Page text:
Why Acronyms Make Terrible Names
One of the worst ways to name your company or product is to use an acronym. There are many reasons why this is ill advised, despite the enormous proliferation of this naming process. Here are three reasons with some real-life examples that spring to mind.
Acronyms Often Have Unintended Double Meanings
Evidently in 2009, the state of Iowa decided to change the name of its Department of Elder Affairs to the Department on Aging using the acronym, DOA. Immediately many of Iowa’s senior citizens objected to the new name for what seemed like either an insult or a really bad joke. Quietly Iowa changed the name yet again to IDA, for Iowa Department on Aging. Although they were able to eliminate the unintended double meaning the new acronym did not communicate clearly or provide any value so what was the point?
Acronyms Can Backfire Years Later
Here’s an example of how a name based on an acronym can backfire years later. In 1955, an ambulance company began with the acronym, AIDS, which stood for “attitude, integrity, dependability, and service.” Sounds reasonable, right? All was fine until 1985 when The Los Angeles Times reported that drivers were being taunted because the public was mistakenly thinking the ambulance company was for AIDS patients. This necessitated the company changing its name to AME and giving up its customized line of “AIDS 1” and “AIDS 2” license plates. Obviously all of these changes dramatically reduced the company’s brand efforts.
Acronyms Do Not Add Value to the Meaning of Their Products
Do you know what these products are and who makes them?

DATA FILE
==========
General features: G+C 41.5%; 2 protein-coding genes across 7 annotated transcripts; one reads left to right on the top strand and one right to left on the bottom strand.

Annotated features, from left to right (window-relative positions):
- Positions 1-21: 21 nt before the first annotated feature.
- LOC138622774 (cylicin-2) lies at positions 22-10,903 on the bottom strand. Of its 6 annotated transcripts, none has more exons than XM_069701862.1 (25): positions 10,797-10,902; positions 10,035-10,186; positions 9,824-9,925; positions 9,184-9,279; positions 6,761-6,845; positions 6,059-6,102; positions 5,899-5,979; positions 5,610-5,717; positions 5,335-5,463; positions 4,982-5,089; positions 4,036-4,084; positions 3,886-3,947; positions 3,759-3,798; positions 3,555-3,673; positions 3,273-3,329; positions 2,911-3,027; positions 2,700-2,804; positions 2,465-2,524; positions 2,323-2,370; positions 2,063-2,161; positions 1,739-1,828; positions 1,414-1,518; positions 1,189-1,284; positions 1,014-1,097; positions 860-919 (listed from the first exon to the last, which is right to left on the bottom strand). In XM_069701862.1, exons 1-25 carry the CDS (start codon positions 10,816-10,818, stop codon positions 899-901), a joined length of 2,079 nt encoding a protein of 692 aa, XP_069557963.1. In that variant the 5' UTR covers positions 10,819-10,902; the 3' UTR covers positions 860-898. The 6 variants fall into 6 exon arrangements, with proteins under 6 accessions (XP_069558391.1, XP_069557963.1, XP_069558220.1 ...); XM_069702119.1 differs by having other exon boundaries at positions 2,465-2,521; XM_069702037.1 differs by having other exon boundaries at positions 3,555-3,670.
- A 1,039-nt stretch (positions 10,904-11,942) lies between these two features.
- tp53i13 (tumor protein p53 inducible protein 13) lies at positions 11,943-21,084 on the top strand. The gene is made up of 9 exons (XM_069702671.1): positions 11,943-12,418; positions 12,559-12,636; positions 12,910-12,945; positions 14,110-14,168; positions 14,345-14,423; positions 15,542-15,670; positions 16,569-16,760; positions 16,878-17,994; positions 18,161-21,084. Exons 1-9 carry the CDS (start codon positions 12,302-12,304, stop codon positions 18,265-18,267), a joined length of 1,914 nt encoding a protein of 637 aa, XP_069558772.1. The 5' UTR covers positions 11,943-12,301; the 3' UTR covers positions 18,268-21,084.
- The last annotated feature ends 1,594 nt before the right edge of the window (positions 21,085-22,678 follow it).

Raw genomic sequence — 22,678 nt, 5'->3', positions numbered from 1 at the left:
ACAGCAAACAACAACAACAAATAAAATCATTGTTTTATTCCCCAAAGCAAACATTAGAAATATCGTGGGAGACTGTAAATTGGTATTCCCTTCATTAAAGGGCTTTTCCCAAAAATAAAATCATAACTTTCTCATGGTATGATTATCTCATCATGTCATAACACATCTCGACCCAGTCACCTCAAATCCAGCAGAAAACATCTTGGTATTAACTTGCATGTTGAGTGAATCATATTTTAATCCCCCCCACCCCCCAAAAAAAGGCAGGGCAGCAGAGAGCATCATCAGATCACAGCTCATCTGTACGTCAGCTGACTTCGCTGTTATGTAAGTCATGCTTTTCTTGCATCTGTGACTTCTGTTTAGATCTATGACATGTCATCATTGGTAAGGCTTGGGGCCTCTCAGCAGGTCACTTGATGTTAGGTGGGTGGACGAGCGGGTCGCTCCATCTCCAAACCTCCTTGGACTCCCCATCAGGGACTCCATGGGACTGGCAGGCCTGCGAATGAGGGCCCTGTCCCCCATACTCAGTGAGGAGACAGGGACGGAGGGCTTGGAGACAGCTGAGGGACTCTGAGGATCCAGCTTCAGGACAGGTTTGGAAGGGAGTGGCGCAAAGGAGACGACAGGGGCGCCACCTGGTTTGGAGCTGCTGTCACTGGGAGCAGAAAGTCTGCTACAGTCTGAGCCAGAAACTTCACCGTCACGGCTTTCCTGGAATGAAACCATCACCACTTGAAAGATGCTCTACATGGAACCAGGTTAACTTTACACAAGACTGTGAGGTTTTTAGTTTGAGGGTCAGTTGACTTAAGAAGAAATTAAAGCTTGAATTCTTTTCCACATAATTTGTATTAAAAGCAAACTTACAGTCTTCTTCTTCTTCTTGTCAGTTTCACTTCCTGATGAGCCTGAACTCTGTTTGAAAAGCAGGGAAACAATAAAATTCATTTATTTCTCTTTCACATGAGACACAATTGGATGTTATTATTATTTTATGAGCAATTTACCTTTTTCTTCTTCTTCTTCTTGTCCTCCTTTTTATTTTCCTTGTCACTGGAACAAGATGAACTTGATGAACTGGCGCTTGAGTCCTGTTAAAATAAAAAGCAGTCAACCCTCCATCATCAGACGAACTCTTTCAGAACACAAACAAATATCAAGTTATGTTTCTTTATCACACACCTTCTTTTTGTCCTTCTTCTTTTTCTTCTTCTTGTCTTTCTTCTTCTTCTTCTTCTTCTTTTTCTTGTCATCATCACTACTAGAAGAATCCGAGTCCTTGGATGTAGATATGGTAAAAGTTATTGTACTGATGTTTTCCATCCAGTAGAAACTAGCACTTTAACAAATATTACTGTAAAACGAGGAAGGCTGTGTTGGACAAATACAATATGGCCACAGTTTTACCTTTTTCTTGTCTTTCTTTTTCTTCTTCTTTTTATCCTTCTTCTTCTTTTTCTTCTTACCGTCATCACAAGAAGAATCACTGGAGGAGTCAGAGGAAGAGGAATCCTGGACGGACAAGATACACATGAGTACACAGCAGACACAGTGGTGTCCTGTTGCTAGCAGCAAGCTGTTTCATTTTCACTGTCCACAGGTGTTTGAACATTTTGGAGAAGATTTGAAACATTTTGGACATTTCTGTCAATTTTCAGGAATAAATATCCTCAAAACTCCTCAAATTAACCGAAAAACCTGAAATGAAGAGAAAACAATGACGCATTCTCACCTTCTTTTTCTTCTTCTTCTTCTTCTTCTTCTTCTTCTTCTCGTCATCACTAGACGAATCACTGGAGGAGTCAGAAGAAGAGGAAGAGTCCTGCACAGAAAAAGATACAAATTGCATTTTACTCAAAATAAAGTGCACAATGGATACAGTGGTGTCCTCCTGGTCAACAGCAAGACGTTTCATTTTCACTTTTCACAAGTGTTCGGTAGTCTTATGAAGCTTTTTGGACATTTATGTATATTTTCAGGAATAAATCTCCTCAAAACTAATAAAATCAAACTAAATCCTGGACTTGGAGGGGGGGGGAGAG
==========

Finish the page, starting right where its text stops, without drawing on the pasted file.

- IS, ES, ES HYBRID, GS, GS HYBRID, GSF, LS, LS HYBRID
You should recognize them since its Lexus’ current sedan line-up. There are many who prefer numbers and letters to names of their cars for sure, and there is plenty of research to back this up. However, which would you recall best? To be fair, it appears car buyers are opting for the alphanumeric lingo. In the past 10 or 20 years it seems almost all the automakers — especially those selling luxury vehicles — have abandoned using nouns or names and all have embraced using a blend of letters — mostly capitalized — and numbers. Some make sense, indicating size of engine or length of the car. Some signify nothing. But at the end of the day, an IS is not exactly heartfelt or something that is easily remembered.
So are all acronyms bad? No. There are times when they make perfect sense, but that usually occurs after a company has been around for a very long time and enjoys high brand awareness — such as the company, International Business Machines that changed its name to IBM. That made sense because the company had evolved past cash registers and calculators that were their ‘machines’ in their earliest lineup.
There’s little doubt that naming a company or product is not an easy task. It can be very subjective. And it can backfire on you. So take your time and if possible, design a name versus an alphanumeric combination. It will certainly be remembered more easily.
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Tom Marin is the Founder and President of MarketCues, Inc., a national consulting firm. He has worked for some of the world’s largest corporations and middle-market firms. Tom’s focus is to help CEOs drive their strategy shifts and strategic growth programs. Follow MarketCues on Twitter. Tom also welcomes emails new LinkedIn connections or calls to (919) 908-6145.